To date, in the US, attempts to reach customers with TV-Everywhere solutions have only been made from within the pay-TV package. To get access, a consumer must have a pay-TV subscription. Does it have to be this way? The UK’s Sky doesn’t think so.
In 2012, the Sky satellite service struck a dramatic change in course with the release of its NowTV Internet video offering. The company was already making much of its content available to subscribers online through the Sky Go TV Everywhere app on tablets, smartphones and game consoles. However, subscriber growth had slowed, inching above 10 million, and Sky Go wasn’t helping to reignite growth.
The company had to face the fact that everyone that wanted Sky television service under the current subscription terms already had it. The answer the company came up with was the “Sky-lite” approach called to NowTV. UK broadband users can watch content through NowTV under very different terms than Sky satellite. They can get a one month Sky movies pass, to both on-demand and live TV, for £8.99 ($15) and even get a day pass to 6 channels of live premium sport for £9.99 ($17) with no further commitment.
At the time there was much speculation that NowTV would cannibalize Sky’s existing customer base as people ditched monthly sports packages for occasional daily access through NowTV. Has this happened? Not according to Hilary Perchard, VP of Business Development at Sky. I interviewed him at the TV of Tomorrow show in San Francisco to understand how this radical experiment in TV Everywhere delivery was working for the company. As you will see from the interview, far from cannibalizing existing subscribers, NowTV is allowing Sky to reach an audience that had proved resistant to the allure of the Premium Sky satellite service.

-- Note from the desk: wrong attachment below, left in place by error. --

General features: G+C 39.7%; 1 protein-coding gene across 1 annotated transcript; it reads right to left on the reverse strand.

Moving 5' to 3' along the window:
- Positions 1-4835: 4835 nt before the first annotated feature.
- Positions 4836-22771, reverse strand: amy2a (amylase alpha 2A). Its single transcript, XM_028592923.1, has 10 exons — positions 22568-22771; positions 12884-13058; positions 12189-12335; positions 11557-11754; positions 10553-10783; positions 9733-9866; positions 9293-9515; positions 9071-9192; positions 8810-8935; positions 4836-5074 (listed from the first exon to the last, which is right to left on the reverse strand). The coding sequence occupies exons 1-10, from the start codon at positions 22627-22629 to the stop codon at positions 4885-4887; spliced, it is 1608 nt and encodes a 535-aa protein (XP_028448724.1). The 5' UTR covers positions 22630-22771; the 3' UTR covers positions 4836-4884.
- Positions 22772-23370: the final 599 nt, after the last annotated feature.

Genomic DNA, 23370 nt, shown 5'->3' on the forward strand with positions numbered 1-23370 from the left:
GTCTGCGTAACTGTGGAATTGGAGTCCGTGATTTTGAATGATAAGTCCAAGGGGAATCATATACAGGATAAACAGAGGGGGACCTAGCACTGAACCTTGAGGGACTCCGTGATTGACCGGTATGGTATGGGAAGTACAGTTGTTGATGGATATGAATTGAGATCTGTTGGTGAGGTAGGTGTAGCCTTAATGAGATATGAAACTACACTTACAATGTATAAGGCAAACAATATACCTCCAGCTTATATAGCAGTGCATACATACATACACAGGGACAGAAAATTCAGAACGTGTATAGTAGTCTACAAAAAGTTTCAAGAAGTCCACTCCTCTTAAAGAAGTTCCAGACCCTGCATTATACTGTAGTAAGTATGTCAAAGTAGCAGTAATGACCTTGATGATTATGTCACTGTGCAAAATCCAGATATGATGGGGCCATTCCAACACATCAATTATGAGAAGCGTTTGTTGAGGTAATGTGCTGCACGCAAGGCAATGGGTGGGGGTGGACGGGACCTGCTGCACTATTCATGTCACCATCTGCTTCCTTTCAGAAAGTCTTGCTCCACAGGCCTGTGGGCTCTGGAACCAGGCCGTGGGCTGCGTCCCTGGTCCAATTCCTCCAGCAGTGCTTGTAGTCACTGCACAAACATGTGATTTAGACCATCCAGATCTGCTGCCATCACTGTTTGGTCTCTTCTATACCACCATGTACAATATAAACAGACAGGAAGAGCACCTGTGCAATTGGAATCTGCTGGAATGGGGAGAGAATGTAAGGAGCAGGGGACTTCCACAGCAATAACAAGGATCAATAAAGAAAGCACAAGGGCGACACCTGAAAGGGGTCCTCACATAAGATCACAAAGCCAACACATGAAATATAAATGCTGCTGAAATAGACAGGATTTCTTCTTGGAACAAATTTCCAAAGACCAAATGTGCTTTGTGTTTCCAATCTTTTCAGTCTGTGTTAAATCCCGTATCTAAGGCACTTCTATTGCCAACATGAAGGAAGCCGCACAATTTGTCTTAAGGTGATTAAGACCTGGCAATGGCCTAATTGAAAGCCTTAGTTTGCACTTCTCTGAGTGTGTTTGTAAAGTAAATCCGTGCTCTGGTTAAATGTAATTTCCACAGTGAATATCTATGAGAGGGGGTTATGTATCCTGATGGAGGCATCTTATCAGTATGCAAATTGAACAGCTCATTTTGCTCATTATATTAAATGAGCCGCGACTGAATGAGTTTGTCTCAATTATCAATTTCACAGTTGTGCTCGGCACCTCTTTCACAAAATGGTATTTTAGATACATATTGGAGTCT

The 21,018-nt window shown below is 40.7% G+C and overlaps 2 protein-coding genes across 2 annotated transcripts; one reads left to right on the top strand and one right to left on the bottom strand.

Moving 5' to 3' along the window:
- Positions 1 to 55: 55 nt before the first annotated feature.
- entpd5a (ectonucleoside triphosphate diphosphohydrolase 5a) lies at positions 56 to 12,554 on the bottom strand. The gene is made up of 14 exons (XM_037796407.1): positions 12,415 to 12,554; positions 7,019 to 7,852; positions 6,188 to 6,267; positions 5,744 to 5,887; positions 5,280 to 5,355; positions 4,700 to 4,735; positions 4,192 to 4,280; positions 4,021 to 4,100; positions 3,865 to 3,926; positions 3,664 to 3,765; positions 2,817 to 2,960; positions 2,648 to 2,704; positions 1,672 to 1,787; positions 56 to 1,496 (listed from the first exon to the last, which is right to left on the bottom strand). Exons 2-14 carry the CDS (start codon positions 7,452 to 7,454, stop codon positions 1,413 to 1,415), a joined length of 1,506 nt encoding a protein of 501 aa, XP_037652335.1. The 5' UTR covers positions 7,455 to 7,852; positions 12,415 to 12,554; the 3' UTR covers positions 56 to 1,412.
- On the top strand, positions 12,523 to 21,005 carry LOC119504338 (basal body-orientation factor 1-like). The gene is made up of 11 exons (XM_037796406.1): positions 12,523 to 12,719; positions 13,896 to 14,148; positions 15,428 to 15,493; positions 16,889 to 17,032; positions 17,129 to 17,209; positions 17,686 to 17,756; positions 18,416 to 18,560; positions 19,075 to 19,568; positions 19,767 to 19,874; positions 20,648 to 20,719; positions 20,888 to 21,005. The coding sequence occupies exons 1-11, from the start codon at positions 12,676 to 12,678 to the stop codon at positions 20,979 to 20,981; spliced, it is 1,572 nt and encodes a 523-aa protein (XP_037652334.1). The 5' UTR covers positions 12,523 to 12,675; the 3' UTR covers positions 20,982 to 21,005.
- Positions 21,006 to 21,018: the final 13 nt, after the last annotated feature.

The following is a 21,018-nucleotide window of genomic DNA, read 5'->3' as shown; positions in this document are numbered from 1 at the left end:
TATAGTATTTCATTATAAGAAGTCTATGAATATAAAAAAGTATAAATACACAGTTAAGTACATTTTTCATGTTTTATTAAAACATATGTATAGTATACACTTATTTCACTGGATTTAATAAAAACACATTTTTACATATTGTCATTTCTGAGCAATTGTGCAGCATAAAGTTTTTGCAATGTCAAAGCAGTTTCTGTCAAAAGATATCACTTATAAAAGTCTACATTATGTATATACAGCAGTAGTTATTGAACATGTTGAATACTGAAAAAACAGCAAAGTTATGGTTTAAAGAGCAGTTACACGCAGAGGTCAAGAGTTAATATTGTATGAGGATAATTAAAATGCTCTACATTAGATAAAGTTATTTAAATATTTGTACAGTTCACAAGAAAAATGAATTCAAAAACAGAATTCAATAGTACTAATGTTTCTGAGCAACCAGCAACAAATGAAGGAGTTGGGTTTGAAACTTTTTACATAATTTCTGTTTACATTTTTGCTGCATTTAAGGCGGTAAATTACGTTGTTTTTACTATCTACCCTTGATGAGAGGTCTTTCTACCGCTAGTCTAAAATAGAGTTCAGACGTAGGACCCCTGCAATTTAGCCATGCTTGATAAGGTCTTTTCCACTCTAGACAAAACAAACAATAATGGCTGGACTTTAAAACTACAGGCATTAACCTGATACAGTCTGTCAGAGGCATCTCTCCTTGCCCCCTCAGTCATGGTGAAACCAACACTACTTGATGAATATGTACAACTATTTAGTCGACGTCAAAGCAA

Mr. Perchard says that usage of Sky Go is higher in the UK than operator apps in the US. He says a third of Sky customers use Sky Go every month. In the US, 21% have authenticated the apps and less than half of those use them on a weekly basis. He also says that people are still watching the same amount of linear TV, and adding some extra through Sky Go.
The groups NowTV is resonating with are young people that can’t afford pay-TV and older people that have looked at pay-TV and decided it’s not for them. Mr. Perchard described the positioning of its two brands as: “We have our big brand, Sky TV, for people that want a lot and NowTV for people that just want a little.” He also says that NowTV is not cannibalizing Sky customers.
Perhaps we are set to see an operator in the U.S. try the same approach early next year. Executives at Dish Network have stated they will launch an OTT service, not requiring a traditional pay-TV subscription, by early 2015.
Why it matters
Services like Netflix and Amazon Prime video are tapping into a desire for a lighter approach to TV services.
Operators in the U.S. have been resistant to the idea of competing with these services on their terms.
Sky is proving an operator can provide “lite” pay-TV services online without damaging the traditional pay-TV business.